Virtual Network Computing, or "VNC," is software used to connect remotely to a computer system. This allows a user to see and control one computer from multiple locations. Because this control is transmitted over the Internet, the computer can be viewed from anywhere in the world.
VNC software is fairly uncomplicated and easy to use. Many operating systems, including Microsoft Windows, already include simple VNC programs. These applications allow users to connect remotely and operate another computer loaded with the same software.
VNCs allow computers to become remotely sharable. This means that several different users, each in separate locations, can view a computer desktop at the same time. VNC software makes training, monitoring and troubleshooting easy by making remote access flexible.
Most VNC systems are controlled from a simple graphic user interface. Once the software has been installed on a remote computer, it can be accessed from any location. A server constantly monitors inputs and outputs from one computer, and updates them to the second location.
The interface for most VNCs can operate from any operating system, such as Windows, Macintosh, or Unix. Because information is transmitted over the Internet, the system eliminates many of the traditional cross-platform problems. Just as a website can be viewed on many different operating systems, so can VNC control operate from many different computer types. While "VNC" is a generic term for this type of software, many brands of the software exist, with packages available for all major operating systems.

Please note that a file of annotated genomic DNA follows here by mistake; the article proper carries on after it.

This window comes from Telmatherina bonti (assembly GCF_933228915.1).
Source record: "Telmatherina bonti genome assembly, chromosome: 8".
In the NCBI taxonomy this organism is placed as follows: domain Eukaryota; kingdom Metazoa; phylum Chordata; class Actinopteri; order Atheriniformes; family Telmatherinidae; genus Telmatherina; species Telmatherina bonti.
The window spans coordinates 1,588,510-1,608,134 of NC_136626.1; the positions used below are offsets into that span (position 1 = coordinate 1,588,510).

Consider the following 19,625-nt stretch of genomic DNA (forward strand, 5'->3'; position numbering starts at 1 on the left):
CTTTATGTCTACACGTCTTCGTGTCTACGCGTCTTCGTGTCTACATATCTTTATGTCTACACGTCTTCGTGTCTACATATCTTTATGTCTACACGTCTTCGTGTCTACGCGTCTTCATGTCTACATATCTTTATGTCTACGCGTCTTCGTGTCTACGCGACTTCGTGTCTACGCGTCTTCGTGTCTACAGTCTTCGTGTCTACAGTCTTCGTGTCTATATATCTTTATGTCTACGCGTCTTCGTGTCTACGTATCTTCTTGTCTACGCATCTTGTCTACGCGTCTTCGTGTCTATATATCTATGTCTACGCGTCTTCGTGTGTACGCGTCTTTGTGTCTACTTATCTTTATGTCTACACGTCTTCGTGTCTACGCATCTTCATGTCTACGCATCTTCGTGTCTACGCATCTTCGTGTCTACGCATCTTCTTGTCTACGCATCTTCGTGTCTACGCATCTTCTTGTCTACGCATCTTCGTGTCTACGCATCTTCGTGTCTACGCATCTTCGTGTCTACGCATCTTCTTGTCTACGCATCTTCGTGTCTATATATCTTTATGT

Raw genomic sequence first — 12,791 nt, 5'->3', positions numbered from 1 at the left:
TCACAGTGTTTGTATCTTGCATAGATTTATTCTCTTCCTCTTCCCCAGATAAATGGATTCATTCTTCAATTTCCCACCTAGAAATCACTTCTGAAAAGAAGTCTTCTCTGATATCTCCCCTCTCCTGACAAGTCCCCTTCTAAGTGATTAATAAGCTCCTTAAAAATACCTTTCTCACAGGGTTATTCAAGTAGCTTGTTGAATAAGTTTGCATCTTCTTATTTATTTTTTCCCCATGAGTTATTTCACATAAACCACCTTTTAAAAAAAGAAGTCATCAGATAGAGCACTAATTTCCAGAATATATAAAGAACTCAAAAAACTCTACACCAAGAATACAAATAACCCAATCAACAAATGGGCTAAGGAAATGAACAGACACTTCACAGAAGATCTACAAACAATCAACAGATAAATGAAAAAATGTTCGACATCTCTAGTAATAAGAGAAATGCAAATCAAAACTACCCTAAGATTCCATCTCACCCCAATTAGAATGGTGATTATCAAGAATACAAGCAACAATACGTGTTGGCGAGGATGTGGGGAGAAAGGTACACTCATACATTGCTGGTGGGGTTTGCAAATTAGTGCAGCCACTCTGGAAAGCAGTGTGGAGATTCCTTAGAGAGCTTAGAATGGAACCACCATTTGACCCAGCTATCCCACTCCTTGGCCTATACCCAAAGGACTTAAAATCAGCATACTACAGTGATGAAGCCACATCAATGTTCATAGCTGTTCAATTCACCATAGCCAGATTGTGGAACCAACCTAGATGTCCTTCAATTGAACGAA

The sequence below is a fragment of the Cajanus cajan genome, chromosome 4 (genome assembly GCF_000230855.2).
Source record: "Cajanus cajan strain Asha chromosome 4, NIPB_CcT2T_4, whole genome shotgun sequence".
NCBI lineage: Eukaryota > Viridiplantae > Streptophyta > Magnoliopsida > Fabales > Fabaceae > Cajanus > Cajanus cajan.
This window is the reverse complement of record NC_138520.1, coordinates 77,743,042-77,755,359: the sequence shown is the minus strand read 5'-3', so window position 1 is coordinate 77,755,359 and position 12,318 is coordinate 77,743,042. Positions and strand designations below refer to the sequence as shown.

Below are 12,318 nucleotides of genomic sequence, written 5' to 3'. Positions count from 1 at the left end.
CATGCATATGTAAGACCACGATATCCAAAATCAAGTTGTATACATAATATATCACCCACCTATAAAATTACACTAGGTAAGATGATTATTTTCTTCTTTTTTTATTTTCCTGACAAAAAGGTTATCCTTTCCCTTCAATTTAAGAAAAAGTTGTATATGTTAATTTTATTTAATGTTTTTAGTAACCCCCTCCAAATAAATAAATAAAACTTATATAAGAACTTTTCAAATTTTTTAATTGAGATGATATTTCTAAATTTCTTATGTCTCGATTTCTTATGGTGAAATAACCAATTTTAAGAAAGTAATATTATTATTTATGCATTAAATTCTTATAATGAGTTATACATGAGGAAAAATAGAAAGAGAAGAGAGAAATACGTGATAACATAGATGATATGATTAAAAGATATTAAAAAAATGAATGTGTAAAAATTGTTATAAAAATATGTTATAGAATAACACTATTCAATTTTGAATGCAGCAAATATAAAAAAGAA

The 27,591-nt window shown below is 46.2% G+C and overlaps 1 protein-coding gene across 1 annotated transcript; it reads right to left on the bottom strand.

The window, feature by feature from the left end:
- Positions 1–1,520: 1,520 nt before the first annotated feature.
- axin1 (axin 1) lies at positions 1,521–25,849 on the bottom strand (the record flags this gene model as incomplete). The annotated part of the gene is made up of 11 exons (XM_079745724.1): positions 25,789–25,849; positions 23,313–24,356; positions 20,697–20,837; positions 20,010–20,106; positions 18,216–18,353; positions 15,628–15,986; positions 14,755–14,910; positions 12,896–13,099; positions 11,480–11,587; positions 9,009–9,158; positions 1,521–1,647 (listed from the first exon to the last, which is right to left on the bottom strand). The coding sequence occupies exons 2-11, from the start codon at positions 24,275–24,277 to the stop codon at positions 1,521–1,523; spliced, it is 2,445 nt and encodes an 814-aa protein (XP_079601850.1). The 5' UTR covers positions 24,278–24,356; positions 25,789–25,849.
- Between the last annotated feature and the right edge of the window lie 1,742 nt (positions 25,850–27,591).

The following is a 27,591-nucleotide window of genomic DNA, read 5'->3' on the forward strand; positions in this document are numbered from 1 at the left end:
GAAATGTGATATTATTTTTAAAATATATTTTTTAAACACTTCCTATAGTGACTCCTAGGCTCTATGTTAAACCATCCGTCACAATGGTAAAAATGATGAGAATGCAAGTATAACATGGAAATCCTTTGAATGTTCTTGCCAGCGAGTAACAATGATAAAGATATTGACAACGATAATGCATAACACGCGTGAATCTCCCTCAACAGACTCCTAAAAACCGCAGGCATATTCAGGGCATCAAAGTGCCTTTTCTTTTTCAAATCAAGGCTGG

The connection used to interface data is protected by a password. This prevents unauthorized users from controlling a remote computer. Once the connection is established, information begins to be exchanged. Details on mouse location, keyboard entry, and screen updates are fed over the secure connection, keeping the computers synchronized.
VNC software began as a way to monitor and troubleshoot systems remotely, and this feature remains a common use. Computer technicians can provide tech support using VNC without being physically present. If a user is having a problem installing software, for example, a support professional can connect to her computer, see the problem, and talk the user through the solution.
Use of VNC software has also expanded to other areas. Remote work has become an increasingly popular option. VNC allows workers to access and control software without being in the office. For instance, using VNC, a programmer in India can easily control a desktop computer in California, collaborating with colleagues and working on a project remotely.
- Photo Credit Svilen Mushkatov
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